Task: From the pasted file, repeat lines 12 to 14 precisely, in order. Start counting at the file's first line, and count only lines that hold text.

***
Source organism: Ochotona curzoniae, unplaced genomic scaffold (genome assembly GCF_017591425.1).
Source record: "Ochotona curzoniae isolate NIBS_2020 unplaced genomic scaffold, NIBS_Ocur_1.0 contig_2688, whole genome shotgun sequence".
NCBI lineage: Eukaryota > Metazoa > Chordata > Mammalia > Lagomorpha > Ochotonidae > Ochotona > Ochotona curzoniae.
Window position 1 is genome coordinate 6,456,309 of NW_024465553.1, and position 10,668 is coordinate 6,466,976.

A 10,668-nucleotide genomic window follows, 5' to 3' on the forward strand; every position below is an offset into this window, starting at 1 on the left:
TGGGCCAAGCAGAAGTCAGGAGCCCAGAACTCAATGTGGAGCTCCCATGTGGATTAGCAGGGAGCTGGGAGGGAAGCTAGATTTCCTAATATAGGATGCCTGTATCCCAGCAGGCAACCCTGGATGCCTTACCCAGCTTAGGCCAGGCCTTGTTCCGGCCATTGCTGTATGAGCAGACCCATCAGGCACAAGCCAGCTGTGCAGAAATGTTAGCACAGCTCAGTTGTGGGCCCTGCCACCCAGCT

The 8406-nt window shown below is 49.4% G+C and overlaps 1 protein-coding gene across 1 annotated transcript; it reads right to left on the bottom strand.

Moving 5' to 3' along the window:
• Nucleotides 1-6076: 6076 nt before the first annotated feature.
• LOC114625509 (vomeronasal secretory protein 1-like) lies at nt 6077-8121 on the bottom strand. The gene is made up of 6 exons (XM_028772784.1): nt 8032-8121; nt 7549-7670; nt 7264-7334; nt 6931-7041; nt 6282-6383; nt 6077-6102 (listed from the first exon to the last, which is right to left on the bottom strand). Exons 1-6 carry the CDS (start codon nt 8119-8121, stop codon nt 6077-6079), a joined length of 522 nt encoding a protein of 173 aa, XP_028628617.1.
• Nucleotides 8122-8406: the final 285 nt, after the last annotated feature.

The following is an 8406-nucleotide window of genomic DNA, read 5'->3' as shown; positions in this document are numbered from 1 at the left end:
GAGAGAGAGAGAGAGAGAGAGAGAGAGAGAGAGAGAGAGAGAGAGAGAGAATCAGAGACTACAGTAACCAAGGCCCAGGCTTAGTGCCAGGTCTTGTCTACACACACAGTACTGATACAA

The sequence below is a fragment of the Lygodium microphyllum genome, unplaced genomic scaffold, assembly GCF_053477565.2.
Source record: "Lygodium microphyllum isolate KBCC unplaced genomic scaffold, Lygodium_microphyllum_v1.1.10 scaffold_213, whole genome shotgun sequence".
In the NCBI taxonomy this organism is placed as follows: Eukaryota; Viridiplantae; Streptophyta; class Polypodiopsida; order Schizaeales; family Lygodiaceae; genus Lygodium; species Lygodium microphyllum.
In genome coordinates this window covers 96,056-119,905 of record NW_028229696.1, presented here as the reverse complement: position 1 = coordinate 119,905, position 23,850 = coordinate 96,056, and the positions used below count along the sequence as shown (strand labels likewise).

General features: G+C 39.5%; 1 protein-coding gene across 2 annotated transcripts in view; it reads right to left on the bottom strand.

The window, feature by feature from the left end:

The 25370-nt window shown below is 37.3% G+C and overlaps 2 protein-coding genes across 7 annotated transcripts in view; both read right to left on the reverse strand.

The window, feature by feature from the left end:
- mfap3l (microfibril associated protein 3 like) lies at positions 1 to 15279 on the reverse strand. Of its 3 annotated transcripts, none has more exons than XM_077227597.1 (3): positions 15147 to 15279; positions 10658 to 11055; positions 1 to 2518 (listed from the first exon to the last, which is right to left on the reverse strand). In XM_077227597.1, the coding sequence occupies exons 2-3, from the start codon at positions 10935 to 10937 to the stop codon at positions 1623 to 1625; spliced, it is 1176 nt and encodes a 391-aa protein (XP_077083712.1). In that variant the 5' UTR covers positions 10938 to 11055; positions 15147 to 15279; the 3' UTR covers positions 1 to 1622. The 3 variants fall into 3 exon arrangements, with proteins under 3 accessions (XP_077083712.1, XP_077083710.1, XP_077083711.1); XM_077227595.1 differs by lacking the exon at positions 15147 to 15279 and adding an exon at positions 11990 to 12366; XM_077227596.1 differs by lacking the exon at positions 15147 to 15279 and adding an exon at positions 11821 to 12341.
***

The following is an 8406-nucleotide window of genomic DNA, read 5'->3' as shown; positions in this document are numbered from 1 at the left end:
GAGAGAGAGAGAGAGAGAGAGAGAGAGAGAGAGAGAGAGAGAGAGAGAGAATCAGAGACTACAGTAACCAAGGCCCAGGCTTAGTGCCAGGTCTTGTCTACACACACAGTACTGATACAA

The sequence below is a fragment of the Lygodium microphyllum genome, unplaced genomic scaffold, assembly GCF_053477565.2.